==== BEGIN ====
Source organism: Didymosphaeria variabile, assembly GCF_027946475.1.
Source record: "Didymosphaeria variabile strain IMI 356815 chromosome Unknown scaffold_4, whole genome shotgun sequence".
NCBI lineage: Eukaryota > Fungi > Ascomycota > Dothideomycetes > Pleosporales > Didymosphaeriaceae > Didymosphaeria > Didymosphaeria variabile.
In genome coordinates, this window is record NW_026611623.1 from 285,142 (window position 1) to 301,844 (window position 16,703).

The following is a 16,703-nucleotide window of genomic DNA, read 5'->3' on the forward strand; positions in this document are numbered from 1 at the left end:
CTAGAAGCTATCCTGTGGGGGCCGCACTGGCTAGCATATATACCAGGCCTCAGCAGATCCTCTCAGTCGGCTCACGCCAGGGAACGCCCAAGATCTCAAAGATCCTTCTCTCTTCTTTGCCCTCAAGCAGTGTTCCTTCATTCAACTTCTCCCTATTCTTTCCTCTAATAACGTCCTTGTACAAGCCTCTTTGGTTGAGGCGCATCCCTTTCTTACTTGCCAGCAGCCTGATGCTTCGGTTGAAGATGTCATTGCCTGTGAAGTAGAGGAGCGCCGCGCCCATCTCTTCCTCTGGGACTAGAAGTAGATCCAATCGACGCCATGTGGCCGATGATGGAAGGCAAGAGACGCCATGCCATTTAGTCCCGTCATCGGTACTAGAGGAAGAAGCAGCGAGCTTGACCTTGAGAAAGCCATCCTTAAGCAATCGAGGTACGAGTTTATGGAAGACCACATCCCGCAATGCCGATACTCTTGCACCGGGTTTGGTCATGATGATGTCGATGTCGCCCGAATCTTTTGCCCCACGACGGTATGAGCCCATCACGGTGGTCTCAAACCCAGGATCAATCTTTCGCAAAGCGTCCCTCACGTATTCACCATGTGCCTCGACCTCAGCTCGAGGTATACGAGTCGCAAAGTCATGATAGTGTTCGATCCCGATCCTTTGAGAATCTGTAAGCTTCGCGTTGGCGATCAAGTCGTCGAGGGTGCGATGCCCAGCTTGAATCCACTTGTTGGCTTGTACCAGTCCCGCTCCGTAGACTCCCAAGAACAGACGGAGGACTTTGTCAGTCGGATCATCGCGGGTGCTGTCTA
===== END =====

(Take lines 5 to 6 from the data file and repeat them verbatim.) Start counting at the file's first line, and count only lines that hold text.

The following is a 16,703-nucleotide window of genomic DNA, read 5'->3' on the forward strand; positions in this document are numbered from 1 at the left end:
CTAGAAGCTATCCTGTGGGGGCCGCACTGGCTAGCATATATACCAGGCCTCAGCAGATCCTCTCAGTCGGCTCACGCCAGGGAACGCCCAAGATCTCAAAGATCCTTCTCTCTTCTTTGCCCTCAAGCAGTGTTCCTTCATTCAACTTCTCCCTATTCTTTCCTCTAATAACGTCCTTGTACAAGCCTCTTTGGTTGAGGCGCATCCCTTTCTTACTTGCCAGCAGCCTGATGCTTCGGTTGAAGATGTCATTGCCTGTGAAGTAGAGGAGCGCCGCGCCCATCTCTTCCTCTGGGACTAGAAGTAGATCCAATCGACGCCATGTGGCCGATGATGGAAGGCAAGAGACGCCATGCCATTTAGTCCCGTCATCGGTACTAGAGGAAGAAGCAGCGAGCTTGACCTTGAGAAAGCCATCCTTAAGCAATCGAGGTACGAGTTTATGGAAGACCACATCCCGCAATGCCGATACTCTTGCACCGGGTTTGGTCATGATGATGTCGATGTCGCCCGAATCTTTTGCCCCACGACGGTATGAGCCCATCACGGTGGTCTCAAACCCAGGATCAATCTTTCGCAAAGCGTCCCTCACGTATTCACCATGTGCCTCGACCTCAGCTCGAGGTATACGAGTCGCAAAGTCATGATAGTGTTCGATCCCGATCCTTTGAGAATCTGTAAGCTTCGCGTTGGCGATCAAGTCGTCGAGGGTGCGATGCCCAGCTTGAATCCACTTGTTGGCTTGTACCAGTCCCGCTCCGTAGACTCCCAAGAACAGACGGAGGACTTTGTCAGTCGGATCATCGCGGGTGCTGTCTA